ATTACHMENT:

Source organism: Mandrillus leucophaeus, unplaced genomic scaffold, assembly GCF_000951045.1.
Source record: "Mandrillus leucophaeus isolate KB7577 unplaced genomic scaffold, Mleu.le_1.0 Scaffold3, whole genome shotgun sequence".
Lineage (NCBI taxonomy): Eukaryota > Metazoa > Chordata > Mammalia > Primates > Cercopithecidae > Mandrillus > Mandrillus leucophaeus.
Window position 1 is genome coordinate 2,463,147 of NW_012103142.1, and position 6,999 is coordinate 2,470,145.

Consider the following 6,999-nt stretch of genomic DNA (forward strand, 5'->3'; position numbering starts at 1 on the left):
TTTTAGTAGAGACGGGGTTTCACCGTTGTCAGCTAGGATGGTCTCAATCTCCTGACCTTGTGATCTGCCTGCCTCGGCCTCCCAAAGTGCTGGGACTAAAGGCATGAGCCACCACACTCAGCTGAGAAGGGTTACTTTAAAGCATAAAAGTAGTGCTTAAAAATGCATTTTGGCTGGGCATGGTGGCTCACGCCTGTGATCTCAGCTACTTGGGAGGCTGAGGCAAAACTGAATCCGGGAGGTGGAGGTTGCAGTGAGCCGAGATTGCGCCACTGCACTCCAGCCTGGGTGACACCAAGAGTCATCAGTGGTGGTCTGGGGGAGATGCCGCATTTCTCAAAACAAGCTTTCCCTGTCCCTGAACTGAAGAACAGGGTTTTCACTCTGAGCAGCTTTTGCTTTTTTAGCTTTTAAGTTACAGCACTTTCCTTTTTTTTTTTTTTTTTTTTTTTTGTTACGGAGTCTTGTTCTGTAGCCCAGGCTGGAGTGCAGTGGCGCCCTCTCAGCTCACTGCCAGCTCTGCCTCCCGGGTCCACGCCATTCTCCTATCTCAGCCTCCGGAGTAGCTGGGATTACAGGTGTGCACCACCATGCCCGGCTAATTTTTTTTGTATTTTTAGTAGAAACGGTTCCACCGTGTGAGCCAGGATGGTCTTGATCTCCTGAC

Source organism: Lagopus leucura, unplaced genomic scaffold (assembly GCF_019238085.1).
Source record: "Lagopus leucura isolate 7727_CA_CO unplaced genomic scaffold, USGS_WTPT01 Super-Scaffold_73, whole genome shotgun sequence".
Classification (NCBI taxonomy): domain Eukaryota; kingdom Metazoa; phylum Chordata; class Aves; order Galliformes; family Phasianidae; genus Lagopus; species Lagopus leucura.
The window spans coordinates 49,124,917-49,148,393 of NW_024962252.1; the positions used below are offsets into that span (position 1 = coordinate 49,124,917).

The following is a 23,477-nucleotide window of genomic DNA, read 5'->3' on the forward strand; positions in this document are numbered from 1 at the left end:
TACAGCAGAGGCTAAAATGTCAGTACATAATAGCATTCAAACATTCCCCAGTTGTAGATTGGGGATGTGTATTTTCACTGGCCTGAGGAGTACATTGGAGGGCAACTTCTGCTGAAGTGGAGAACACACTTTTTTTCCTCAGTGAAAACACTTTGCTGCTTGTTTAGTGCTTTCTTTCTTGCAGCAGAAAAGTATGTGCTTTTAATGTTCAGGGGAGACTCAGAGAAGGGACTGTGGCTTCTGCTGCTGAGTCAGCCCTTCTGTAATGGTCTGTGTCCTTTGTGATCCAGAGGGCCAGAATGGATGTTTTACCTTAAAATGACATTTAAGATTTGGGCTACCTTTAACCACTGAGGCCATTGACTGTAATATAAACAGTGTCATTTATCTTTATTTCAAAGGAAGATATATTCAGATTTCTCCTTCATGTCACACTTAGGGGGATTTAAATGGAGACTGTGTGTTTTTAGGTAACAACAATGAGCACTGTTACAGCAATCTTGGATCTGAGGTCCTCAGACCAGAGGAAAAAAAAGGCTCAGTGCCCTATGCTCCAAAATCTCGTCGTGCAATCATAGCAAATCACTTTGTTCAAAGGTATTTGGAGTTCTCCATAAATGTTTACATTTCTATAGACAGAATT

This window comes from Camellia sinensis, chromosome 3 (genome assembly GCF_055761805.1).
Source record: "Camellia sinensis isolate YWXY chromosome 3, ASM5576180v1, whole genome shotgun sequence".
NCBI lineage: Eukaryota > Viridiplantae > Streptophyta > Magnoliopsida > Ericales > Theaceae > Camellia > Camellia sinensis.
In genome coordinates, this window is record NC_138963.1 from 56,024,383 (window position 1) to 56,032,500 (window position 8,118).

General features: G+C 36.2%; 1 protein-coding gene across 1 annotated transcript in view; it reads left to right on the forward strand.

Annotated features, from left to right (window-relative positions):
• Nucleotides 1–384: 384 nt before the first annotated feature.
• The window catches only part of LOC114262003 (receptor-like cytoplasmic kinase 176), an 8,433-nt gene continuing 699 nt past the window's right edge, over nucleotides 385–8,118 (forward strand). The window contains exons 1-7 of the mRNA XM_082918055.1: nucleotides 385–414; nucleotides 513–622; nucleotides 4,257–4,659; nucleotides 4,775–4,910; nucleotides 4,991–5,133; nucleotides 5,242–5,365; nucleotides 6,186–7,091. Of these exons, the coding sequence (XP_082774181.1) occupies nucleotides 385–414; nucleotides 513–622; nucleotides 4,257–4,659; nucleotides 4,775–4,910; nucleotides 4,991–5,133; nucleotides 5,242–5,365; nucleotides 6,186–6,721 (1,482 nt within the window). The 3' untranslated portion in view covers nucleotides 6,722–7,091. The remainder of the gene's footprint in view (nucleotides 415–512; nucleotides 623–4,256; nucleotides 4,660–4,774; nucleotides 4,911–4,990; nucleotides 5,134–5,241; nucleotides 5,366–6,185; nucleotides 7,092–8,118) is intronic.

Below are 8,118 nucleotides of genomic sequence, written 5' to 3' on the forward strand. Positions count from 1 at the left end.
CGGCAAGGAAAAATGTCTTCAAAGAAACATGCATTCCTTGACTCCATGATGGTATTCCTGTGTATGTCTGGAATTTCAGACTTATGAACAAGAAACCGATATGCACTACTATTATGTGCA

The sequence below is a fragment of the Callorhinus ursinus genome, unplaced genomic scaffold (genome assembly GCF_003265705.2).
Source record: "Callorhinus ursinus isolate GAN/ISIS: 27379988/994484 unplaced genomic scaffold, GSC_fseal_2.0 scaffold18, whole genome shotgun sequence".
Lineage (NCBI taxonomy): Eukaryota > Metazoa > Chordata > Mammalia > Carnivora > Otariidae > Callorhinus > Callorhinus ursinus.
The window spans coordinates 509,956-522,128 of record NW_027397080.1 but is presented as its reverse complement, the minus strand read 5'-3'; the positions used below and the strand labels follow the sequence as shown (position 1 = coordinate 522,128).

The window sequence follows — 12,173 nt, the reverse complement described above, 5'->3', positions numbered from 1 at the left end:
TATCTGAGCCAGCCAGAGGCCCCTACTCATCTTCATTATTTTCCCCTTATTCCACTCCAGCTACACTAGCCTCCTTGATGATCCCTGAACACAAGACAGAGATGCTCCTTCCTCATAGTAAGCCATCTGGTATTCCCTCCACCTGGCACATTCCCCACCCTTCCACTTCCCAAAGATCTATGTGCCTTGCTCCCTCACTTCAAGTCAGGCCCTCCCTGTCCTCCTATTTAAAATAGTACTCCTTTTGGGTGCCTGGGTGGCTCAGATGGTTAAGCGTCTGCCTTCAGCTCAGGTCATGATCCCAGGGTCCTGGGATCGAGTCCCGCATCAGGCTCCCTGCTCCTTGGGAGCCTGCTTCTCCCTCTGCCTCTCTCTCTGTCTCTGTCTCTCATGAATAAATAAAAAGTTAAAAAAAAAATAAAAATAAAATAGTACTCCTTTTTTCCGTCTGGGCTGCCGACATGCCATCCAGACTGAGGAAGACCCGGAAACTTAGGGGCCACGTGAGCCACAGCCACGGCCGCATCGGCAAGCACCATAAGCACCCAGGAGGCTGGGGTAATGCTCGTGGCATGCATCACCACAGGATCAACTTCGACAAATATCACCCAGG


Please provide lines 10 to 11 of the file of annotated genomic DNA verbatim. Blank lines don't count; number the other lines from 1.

The window spans coordinates 49,124,917-49,148,393 of NW_024962252.1; the positions used below are offsets into that span (position 1 = coordinate 49,124,917).

The following is a 23,477-nucleotide window of genomic DNA, read 5'->3' on the forward strand; positions in this document are numbered from 1 at the left end: